The American Children of the Cook Islands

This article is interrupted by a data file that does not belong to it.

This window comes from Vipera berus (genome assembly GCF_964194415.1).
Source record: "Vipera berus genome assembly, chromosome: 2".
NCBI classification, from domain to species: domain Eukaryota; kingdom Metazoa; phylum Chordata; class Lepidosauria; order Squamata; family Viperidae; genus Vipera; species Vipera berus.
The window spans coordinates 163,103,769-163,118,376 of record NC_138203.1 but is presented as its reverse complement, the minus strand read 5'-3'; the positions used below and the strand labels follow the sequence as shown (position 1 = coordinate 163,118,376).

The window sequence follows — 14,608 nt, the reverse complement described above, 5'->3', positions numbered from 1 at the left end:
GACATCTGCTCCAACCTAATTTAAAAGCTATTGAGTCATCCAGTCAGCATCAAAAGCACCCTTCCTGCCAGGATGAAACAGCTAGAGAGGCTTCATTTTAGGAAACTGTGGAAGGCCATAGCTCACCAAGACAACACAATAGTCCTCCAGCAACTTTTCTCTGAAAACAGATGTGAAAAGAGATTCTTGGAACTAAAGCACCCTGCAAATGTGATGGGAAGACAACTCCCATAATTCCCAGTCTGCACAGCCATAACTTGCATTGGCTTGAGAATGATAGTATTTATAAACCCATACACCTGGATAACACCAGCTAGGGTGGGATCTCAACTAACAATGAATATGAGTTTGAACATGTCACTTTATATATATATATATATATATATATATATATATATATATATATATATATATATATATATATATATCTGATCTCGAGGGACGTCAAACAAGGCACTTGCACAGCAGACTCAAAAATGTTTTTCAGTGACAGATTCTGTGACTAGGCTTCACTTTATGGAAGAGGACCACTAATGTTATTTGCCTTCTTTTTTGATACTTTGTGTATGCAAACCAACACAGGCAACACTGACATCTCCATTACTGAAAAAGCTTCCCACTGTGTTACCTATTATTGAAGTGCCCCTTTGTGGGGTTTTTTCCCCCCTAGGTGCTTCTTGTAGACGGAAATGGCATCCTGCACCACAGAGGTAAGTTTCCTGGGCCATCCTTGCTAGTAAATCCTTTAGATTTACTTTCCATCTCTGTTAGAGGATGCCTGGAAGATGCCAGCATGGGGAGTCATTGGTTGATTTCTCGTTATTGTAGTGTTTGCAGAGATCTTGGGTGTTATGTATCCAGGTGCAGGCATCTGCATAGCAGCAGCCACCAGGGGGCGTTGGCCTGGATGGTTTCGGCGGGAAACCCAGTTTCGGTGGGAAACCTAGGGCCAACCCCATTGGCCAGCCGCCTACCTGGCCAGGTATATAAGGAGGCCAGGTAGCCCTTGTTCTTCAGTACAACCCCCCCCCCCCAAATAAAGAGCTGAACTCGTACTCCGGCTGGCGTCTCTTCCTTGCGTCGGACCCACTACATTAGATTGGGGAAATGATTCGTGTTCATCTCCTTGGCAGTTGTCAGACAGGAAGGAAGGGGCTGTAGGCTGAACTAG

The friendly invasion of Aitutaki and Penrhyn (Tongareva) by U.S. military forces during WW11 was welcomed by the Cook Islands’ people as a time of security, employment and unforeseen prosperity. In spite of the racism and segregation they witnessed, Islanders welcomed both African-American and white servicemen, and friendships developed between people of all ages. The children born of romantic attachments remain as a legacy of that time, and while growing up, they often heard “Marike koe” (you are American). This label was a constant reminder of difference, but seldom held negative connotations. Attitudes generally reflected the debt of gratitude felt toward the Americans, and most war babies were cherished and accepted. Nevertheless, many had a deep need to learn more of their American identity. This chapter recalls life in the Islands during wartime and reflects on the lifelong realities of being raised as an American child of the Cook Islands.
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